RAMPISHAM’S radio transmission station may close before Christmas with the loss of more than 20 jobs, even though it’s currently broadcasting into Libya.
The proposed shutdown of the Dorset site follows the BBC’s decision earlier this year to cut back on World Service shortwave broadcasting and stop it altogether by 2014, even though nearly half of the World Service’s audience (184 million in 2010-11) listens via shortwave.
The BBC says it’s phasing out shortwave because the Foreign Office cut the World Service grant by 16% (£46 million).
The possible closure of Rampisham raises some big questions.
Such as: Isn’t it just a stupid idea?
And: Is it even possible?
See Questions, below.
Rampisham radio transmitting station
The Rampisham station is just off the A356 between Dorchester and Crewkerne. Its masts have towered over the West Dorset landscape for 70 years. At its peak, the station employed around 120 people. Buses used to regularly ferry shift-workers between Bridport and Rampisham to ensure 24-hour coverage.
As well as being a significant part of Dorset life, Rampisham is also of national and international importance.
Britain has three major sites broadcasting internationally on shortwave. The others are Woofferton in Shropshire and Skelton in Cumbria.
Rampisham broadcasts more hours than they do, is more reliable, and has a wider reach across Europe, Africa and the Middle East. (It’s a little-known fact that the National Grid runs right through the Rampisham site, supplying 60,00 volts. I think it has only ever lost power twice in 70 years. Once was during the Great Storm of 1987, which shows it takes something pretty extreme).
The three sites are all owned by Babcock Engineering.
Babcock is proposing to close Rampisham, and cut three jobs at Woofferton. (Also, possibly, four at Orfordness in Suffolk, which has traditionally been medium-wave).
The company’s begun a consultation period lasting up until September 19.
Workers at Rampisham have been banned from talking to the media. According to the union BECTU, they are “shocked”.
I’m told, however, that staff think (and hope) that imminent closure is not absolutely certain.
There was talk back in 2004 of shutting Rampisham but it didn’t happen then and it may – may – not happen now.
In the days when I used to work for the BBC in Dorset, I was always interested in Rampisham, and to try to contribute to matters now, I’ve dug out some old notes and clippings and memories and had a think. I don’t have all the facts I would like to have, and I can’t, at the moment, get them.
I would simply like to suggest that that the following points are worth raising and pursuing.
Rampisham is currently broadcasting into Libya. The other two shortwave stations can’t reach Libya so well.
Is it really in the UK’s national interests to dismantle Rampisham and sell its equipment for scrap?
The modern preference is said to be for internet-based services, but Jo Glanville, in a good piece about the World Service in the current edition of the London Review of Books, makes the point that shortwave radio can reach many millions of people in ways that internet-based services cannot.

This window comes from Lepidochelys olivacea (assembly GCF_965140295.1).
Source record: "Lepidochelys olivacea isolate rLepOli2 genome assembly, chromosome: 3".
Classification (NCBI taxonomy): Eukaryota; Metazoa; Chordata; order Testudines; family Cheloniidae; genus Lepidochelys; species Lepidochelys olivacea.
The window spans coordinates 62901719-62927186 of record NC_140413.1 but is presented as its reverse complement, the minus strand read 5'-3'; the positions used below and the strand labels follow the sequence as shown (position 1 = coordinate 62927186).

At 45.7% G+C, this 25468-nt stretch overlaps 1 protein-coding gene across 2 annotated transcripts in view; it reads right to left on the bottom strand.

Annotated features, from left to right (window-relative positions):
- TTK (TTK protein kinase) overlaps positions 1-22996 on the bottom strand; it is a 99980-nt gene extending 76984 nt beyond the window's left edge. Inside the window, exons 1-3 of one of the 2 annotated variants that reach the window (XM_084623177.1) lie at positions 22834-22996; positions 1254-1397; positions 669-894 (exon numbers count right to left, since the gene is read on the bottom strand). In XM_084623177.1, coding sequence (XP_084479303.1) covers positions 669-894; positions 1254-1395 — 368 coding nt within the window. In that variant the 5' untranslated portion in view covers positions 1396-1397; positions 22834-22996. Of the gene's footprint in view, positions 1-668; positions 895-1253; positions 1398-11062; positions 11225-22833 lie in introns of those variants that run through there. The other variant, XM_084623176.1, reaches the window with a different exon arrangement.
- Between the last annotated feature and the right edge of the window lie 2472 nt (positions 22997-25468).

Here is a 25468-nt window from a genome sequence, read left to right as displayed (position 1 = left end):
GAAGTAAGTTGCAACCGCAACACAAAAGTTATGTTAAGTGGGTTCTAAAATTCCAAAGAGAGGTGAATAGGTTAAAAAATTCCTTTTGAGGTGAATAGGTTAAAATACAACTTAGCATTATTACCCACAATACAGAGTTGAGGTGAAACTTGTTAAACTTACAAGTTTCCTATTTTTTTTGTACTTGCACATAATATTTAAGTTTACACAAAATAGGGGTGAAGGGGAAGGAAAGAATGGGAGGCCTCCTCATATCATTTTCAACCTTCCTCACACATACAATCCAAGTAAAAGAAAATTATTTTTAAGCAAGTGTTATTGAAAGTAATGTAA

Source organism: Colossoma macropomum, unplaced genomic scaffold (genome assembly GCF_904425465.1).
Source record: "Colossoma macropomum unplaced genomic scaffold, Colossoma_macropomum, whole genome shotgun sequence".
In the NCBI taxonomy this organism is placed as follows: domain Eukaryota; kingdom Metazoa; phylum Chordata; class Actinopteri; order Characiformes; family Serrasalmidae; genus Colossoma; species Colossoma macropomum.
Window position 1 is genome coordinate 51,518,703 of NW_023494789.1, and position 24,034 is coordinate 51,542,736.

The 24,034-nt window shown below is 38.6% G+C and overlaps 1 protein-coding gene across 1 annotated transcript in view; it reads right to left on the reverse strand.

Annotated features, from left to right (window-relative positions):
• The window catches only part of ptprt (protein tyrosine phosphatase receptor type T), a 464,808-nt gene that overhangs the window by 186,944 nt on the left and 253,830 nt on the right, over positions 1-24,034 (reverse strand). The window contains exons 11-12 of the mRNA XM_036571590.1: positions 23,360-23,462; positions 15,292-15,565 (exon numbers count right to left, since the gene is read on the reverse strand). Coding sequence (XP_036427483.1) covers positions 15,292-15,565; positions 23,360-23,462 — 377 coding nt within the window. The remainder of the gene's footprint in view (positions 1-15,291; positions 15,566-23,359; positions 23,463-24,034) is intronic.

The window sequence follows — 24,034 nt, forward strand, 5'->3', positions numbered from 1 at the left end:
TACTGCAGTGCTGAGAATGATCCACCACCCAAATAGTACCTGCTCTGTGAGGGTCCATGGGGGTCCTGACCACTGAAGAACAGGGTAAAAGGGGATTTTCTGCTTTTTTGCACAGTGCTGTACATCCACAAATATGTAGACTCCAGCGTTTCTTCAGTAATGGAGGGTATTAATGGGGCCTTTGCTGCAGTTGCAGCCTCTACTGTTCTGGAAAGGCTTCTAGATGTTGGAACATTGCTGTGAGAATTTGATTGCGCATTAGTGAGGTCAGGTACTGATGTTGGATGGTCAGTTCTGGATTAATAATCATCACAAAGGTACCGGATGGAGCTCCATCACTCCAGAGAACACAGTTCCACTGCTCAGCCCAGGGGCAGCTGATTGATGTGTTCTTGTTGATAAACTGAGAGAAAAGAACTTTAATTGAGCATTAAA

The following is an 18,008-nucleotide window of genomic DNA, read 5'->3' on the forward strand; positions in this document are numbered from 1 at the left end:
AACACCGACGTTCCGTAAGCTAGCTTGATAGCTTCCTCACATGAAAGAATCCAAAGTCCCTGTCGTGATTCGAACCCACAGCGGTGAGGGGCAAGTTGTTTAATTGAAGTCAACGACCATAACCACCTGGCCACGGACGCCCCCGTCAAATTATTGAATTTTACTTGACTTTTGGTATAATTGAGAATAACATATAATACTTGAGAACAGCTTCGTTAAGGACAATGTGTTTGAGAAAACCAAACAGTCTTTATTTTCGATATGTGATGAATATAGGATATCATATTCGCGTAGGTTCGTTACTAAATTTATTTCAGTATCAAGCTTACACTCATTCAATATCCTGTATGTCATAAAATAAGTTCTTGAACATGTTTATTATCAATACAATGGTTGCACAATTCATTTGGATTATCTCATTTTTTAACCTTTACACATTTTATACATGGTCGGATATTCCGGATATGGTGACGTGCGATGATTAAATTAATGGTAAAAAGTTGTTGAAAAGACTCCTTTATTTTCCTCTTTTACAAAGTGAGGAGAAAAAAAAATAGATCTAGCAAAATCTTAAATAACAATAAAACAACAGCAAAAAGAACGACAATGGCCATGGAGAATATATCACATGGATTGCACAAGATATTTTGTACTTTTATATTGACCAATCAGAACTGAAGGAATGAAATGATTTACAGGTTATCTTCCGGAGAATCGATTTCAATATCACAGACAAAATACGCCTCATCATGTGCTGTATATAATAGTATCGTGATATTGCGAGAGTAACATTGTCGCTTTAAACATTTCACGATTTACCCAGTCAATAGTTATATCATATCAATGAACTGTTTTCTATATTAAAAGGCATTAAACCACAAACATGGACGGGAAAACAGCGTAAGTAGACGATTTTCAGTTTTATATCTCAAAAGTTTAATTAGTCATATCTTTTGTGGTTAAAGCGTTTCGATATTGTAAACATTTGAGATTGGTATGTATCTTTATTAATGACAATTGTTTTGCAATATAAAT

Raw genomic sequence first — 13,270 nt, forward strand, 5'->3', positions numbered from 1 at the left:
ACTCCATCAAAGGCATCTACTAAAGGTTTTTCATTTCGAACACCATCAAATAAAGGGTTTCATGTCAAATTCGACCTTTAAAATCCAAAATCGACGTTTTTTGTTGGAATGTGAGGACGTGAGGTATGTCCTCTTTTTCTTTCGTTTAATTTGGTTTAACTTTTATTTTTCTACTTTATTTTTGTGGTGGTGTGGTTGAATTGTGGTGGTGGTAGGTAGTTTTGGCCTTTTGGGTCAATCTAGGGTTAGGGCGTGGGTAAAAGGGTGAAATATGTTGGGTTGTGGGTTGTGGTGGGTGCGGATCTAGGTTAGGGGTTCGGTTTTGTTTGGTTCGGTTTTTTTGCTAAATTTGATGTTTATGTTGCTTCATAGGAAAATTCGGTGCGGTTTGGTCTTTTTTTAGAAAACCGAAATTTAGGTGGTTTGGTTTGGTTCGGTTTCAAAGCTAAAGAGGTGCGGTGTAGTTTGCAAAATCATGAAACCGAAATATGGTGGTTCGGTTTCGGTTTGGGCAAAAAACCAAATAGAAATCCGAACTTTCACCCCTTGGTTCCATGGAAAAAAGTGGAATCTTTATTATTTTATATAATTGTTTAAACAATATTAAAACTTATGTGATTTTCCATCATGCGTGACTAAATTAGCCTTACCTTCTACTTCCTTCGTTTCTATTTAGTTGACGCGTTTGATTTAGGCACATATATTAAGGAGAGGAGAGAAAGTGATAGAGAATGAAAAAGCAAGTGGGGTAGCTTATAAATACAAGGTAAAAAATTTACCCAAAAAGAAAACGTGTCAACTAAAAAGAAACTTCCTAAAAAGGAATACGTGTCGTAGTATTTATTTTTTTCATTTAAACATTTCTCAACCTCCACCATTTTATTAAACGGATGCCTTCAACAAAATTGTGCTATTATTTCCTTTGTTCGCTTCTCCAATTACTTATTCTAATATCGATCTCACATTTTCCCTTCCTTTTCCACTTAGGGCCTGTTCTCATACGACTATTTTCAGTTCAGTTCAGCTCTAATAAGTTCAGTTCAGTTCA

If Britain loses Rampisham and wants to broadcast to Libya in future, how will it do so? (No one knows what’s going to happen in Libya). Will Britain have to rent mast-space from another country?
Will Babcock even be allowed to shut Rampisham down?
A bit of history is relevant here. The World Service part of the BBC’s transmission network was sold off (privatised) in 1997 for £22million in an employee and management buyout. In December 2001, it was sold to Vosper Thornycroft (VT) for £105 million. Last year VT got taken over by the Babcock International Group.
Does the original 1997 deal contain “wider public interest” stipulations that still apply?
(Governments can take steps to protect national assets. For example, the current government has said it’s looking at measures to control what happens if universities change status and go private. See the White Paper on Higher Education: “We would ensure that, as the assets of a university have been acquired over time, partly as a result of direct public funding, the wider public interest will be protected in any such change of status.”)
Is it actually possible for a site like Rampisham to be scrapped? Or will Babcock, if they decide they really do want to get rid of it, have to try to sell it to someone else and say something like: “We can’t make any money from running this damn place – does anybody else want to have a go?”
I was told once that it would probably take about a year to dismantle Rampisham and that – “If they do dismantle Rampisham, they’ll never get it back again”.
What might happen to the site in future if it does get shut down? Could it be a wind farm? It’s on a ridge and there’d be no problem connecting to the National Grid.
Of course, it’s in the middle of an Area of Outstanding Natural Beauty and planners and assorted locals might not like it, but no one could argue that the skyline of Rampisham Down was previously untouched. Not after 70 years of radio masts up to 100 metres tall.
(Two wind turbines have already been proposed for nearby Toller Down, with the applicant arguing that “the skyline has already dramatically been broken.”)